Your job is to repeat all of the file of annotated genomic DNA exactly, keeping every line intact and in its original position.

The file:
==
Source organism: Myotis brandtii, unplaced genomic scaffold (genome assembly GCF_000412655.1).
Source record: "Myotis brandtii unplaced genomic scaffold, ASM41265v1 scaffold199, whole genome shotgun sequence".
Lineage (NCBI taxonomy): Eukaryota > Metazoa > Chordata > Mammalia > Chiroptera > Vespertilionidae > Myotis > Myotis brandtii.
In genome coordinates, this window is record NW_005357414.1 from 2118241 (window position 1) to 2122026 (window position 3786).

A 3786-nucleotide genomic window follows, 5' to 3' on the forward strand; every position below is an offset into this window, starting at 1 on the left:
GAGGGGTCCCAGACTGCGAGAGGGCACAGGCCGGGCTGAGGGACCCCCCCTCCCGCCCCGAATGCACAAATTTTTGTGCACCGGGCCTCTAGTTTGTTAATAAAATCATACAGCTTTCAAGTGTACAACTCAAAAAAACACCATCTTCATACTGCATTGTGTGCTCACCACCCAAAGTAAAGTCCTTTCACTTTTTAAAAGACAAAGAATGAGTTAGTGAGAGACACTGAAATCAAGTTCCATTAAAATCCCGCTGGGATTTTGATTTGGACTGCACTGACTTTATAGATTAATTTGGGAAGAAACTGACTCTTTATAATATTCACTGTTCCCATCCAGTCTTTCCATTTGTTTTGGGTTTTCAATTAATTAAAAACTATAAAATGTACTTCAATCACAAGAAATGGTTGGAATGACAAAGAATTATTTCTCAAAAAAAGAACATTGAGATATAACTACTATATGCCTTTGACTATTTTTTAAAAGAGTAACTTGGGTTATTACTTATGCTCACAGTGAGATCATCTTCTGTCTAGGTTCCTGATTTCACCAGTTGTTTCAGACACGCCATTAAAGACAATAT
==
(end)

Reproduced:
Source organism: Myotis brandtii, unplaced genomic scaffold (genome assembly GCF_000412655.1).
Source record: "Myotis brandtii unplaced genomic scaffold, ASM41265v1 scaffold199, whole genome shotgun sequence".
Lineage (NCBI taxonomy): Eukaryota > Metazoa > Chordata > Mammalia > Chiroptera > Vespertilionidae > Myotis > Myotis brandtii.
In genome coordinates, this window is record NW_005357414.1 from 2118241 (window position 1) to 2122026 (window position 3786).

A 3786-nucleotide genomic window follows, 5' to 3' on the forward strand; every position below is an offset into this window, starting at 1 on the left:
GAGGGGTCCCAGACTGCGAGAGGGCACAGGCCGGGCTGAGGGACCCCCCCTCCCGCCCCGAATGCACAAATTTTTGTGCACCGGGCCTCTAGTTTGTTAATAAAATCATACAGCTTTCAAGTGTACAACTCAAAAAAACACCATCTTCATACTGCATTGTGTGCTCACCACCCAAAGTAAAGTCCTTTCACTTTTTAAAAGACAAAGAATGAGTTAGTGAGAGACACTGAAATCAAGTTCCATTAAAATCCCGCTGGGATTTTGATTTGGACTGCACTGACTTTATAGATTAATTTGGGAAGAAACTGACTCTTTATAATATTCACTGTTCCCATCCAGTCTTTCCATTTGTTTTGGGTTTTCAATTAATTAAAAACTATAAAATGTACTTCAATCACAAGAAATGGTTGGAATGACAAAGAATTATTTCTCAAAAAAAGAACATTGAGATATAACTACTATATGCCTTTGACTATTTTTTAAAAGAGTAACTTGGGTTATTACTTATGCTCACAGTGAGATCATCTTCTGTCTAGGTTCCTGATTTCACCAGTTGTTTCAGACACGCCATTAAAGACAATAT